The annual Kappa Sigma Charity Classic raised $20,000 from sponsors for one football game. The game pits these Mississippi State University students against members of Sigma Chi fraternity. The winner takes home bragging rights for the year, and the charity, the national Catch-a-Dream Foundation, is able to continue providing hunting or fishing trips for ill youth.
MISSISSIPPI STATE -- Wheat farmers weighing their options for fall plantings are finding the scales tipping less and less toward double-cropping methods.
In June, Mississippi wheat growers harvested a slightly below-average yield after battling stripe rust and water-logged soils much of the growing season. Fields averaged 48 bushels per acre, five fewer than last year. The state's growers planted 110,000 acres of wheat and harvested 95,000 acres for the fifth consecutive year of declining acreage.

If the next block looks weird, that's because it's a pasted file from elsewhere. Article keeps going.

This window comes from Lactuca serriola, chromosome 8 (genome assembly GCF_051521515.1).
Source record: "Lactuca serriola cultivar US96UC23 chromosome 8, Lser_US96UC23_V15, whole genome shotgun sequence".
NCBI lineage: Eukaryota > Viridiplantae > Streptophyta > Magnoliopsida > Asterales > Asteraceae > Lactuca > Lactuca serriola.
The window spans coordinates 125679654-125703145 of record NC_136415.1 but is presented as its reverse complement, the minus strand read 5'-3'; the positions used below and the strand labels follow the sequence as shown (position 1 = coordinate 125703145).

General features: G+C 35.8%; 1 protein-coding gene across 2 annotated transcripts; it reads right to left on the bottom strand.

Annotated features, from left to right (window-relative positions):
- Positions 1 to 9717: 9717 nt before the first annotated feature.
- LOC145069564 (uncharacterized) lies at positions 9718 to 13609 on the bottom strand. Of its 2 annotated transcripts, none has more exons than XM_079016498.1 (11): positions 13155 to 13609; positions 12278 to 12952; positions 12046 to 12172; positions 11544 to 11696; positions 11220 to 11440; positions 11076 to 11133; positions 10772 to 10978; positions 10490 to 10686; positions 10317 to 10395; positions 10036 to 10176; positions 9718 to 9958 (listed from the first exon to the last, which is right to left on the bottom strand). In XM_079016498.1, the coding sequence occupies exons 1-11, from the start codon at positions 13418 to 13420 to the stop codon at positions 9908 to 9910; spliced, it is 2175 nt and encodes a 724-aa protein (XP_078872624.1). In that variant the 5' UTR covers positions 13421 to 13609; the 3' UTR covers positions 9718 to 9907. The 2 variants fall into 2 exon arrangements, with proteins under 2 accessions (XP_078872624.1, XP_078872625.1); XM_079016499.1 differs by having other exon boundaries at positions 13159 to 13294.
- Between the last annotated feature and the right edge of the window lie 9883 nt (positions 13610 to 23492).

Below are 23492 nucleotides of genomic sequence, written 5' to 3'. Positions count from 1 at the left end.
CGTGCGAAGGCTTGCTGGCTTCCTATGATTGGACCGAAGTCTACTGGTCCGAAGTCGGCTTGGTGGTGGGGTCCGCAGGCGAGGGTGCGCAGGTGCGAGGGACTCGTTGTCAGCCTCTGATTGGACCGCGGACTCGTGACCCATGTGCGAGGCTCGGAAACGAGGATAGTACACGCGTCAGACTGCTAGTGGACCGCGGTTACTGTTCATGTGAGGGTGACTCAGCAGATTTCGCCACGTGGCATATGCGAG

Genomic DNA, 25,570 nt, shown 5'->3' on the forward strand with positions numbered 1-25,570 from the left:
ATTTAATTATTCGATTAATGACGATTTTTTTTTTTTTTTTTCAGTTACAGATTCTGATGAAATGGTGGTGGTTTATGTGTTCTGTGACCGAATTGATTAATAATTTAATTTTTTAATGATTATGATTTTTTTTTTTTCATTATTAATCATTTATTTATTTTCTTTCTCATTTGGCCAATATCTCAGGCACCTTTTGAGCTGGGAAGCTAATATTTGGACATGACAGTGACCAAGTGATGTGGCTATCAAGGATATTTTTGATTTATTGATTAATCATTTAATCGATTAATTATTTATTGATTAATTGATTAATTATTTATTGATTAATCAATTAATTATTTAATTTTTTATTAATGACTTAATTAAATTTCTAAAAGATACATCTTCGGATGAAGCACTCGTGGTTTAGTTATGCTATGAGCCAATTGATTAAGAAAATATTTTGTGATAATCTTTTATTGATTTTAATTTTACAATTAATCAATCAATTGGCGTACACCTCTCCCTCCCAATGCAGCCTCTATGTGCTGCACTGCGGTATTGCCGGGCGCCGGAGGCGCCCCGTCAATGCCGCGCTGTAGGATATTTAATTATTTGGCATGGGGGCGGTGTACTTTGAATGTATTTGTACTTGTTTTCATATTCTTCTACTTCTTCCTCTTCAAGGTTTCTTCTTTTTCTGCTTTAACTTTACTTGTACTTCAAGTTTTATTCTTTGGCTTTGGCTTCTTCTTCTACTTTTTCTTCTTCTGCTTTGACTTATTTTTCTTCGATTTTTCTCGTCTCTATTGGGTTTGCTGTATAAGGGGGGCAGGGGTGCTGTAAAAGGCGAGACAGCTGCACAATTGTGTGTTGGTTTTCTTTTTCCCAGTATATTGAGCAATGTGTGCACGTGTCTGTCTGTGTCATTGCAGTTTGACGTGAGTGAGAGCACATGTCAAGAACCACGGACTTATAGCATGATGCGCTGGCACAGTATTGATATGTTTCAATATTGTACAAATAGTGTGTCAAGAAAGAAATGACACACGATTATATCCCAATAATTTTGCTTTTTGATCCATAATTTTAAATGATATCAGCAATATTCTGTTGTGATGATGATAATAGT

MISSISSIPPI STATE -- Seeing, hearing and touching have their place in the learning process, and the best teachers know how to incorporate all of them in their lessons.
Some people like to handle something to learn about it, others want to hear information while still others prefer written instructions. Some people visualize abstract concepts well. The way a person likes to learn is often referred to as a learning style or a learning preference.
MISSISSIPPI STATE -- Middle and high school students are discovering that it is never too early to learn about finances with "reality checks" supplied by Mississippi State University's 4-H program.
Marianne Clark, Grenada County 4-H agent, is helping to bring a program called Reality Check to youth, and sometimes adults, needing help with life's financial lessons.